The views of this article are the perspective of the author and may not be reflective of Confessions of the Professions.
In the days of yore, life was simpler for both young students and industry professionals. Reaching success in life meant simply choosing the best college or university degree you could afford, getting the right set of qualifications for your dream job, and building your career from the ground up for the rest of your life. Unfortunately, things have become much more complicated in recent decades.
According to the findings of the World Economic Forum, further advancement of technology will inevitably intensify the already developing trend of life-long learning as a part of a successful career. With the growing job demands and burnout, it is necessary to find out what is going to replace your initial qualifications as a prerequisite for sustainable future employment.
What Are Qualifications?
In a wider sense, a qualification is any professional certificate or degree demonstrating your completion of an educational course. They can reflect:
- A number of years you have spent learning some topic.
- Your examination results in a certain sphere.
- The hours spent acquiring specific professional skills or competencies.
- Confirmation from a certain company certifying your capability to effectively use its software products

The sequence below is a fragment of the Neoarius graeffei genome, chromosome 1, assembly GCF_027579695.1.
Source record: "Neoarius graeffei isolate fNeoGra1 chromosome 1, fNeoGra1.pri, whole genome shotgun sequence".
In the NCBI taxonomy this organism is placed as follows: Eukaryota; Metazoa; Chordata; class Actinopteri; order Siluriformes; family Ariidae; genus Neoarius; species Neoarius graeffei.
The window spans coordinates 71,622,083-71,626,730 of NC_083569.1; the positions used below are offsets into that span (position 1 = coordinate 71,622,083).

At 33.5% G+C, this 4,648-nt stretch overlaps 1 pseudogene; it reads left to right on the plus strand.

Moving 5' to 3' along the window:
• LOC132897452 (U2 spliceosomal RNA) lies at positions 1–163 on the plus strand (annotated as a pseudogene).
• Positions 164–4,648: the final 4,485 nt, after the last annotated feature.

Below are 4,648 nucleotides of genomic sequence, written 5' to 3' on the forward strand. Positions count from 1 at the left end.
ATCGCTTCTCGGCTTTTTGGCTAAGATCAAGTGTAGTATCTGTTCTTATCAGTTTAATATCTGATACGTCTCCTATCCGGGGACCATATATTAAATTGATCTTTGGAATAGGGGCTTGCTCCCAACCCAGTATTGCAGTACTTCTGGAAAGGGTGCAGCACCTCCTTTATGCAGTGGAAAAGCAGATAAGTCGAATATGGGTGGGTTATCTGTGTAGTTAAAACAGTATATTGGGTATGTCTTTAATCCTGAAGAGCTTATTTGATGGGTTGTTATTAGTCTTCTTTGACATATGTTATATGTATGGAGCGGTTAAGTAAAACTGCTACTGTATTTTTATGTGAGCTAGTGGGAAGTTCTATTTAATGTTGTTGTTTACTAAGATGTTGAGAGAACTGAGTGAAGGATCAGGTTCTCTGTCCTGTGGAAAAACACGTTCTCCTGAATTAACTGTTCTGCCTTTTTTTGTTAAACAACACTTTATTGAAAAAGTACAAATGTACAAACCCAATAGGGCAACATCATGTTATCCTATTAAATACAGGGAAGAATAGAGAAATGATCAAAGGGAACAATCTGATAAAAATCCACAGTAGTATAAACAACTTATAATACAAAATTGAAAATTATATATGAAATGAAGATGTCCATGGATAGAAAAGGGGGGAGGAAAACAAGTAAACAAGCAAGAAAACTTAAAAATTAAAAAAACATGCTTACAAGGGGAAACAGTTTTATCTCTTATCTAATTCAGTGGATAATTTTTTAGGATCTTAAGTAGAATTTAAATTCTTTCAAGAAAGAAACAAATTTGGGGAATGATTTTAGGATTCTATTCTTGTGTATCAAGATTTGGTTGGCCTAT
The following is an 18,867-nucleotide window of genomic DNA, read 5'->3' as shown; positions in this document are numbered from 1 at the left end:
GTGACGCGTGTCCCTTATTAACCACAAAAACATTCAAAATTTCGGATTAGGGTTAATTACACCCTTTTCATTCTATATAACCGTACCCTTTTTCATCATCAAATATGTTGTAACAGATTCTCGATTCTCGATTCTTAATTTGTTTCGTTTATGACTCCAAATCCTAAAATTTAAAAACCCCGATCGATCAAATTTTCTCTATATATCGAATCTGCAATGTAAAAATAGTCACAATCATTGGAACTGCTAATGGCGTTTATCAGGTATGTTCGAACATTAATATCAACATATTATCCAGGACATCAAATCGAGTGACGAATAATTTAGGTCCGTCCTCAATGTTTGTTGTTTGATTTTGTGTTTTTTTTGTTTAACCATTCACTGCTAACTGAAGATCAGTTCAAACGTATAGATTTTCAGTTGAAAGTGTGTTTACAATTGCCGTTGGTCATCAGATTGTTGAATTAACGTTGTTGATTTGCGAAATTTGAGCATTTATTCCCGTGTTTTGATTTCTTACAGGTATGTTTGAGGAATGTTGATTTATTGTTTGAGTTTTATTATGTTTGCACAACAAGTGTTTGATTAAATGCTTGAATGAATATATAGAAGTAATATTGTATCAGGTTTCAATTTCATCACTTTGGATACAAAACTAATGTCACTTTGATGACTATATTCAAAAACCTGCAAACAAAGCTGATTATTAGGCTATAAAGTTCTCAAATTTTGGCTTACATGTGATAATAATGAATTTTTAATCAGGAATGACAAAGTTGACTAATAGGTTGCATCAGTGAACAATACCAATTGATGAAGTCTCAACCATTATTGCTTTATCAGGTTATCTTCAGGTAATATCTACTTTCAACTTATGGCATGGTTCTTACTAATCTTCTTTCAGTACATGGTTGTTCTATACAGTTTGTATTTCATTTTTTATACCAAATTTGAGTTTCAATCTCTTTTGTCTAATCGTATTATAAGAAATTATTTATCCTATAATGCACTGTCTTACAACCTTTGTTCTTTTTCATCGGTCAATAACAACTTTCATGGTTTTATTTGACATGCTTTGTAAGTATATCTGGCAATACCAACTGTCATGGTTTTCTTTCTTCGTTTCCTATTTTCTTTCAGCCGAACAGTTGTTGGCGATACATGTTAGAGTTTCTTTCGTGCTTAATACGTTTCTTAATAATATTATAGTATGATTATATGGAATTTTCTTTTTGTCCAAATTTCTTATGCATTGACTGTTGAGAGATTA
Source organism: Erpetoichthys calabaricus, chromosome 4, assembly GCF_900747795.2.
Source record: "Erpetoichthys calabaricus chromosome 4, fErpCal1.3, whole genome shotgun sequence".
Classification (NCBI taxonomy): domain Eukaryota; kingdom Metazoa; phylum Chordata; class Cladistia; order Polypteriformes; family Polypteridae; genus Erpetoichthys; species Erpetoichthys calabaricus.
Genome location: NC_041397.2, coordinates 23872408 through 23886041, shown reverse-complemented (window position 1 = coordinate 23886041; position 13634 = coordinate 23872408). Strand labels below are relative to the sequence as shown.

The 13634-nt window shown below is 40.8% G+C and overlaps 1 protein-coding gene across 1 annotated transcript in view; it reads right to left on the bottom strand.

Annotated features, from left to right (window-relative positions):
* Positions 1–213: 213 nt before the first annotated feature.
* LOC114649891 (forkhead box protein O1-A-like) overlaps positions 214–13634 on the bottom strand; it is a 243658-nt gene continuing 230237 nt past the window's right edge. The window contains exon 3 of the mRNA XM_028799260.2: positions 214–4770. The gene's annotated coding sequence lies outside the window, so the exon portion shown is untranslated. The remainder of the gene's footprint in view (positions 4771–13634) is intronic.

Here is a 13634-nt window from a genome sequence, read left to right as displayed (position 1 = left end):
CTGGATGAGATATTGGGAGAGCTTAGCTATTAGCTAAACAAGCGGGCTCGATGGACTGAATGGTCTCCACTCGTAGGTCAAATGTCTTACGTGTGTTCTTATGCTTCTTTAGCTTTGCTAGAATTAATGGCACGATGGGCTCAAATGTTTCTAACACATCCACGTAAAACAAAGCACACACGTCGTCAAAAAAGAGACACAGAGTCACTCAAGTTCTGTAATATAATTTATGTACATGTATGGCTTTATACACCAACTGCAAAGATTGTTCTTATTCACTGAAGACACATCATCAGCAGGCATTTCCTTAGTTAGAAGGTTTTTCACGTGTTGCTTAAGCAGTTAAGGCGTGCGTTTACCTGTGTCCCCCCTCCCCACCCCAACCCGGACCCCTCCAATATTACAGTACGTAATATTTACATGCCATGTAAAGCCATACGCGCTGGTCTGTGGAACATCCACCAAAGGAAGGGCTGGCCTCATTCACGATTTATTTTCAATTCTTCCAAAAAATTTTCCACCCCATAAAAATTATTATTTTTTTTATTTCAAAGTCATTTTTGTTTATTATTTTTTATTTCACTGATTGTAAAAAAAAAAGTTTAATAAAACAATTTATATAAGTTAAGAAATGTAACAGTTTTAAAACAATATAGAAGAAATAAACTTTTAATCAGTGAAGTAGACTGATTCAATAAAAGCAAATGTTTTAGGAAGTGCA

As you can see, qualifications can be highly diverse in terms of their prerequisites for obtaining them as well as their comparative relevance for certain applications. For example, it is evident that a certificate of a Python developer will not grant you an official teaching job at a university. However, this does not mean that it will not allow you to get a higher-paid position at a commercial firm.
Why Are Modern-Day Qualifications Perishable?
Unfortunately, most of the things you know now will get obsolete within the following 5-10 years. In addition to the obvious inconvenience of having to learn new skills all the time, this also forces you to accept a rather uncomfortable mindset that all your learning activities are actually meaningless. The ever-increasing speed of technological advancement in all spheres creates an extremely problematic psychological effect of ‘knowledge devaluation’. This pretty much explains the reason why so many young people choose to not get a formal higher education at all. They ask themselves two main questions:
Why would you spend thousands of dollars to get a degree that will already be obsolete by the time you get it?
Why should you get yourself locked in the rat race of student loan repayment for decades when you can opt for cheaper remote education right away?
Neither of these questions has a simple answer that suits everyone. To understand your optimal course of action, you may need to define what qualifications are actually beneficial to you as a professional.
What Makes a ‘Good’ Qualification …?
Generally speaking, the value of specific qualifications can be determined by a number of factors such as:
- Will they be demanded by potential recruiters during the employment process?
- Are they tangible or intangible (e.g. coding, soft skills or critical thinking)?
- Do they have a good return-on-investment (ROI) ratio over the following 5-year period?
- Can they be applied in a variety of positions or only in some specific sphere?
- Hence, any ‘good’ qualification must:
- Help you get the desired position in your line of work.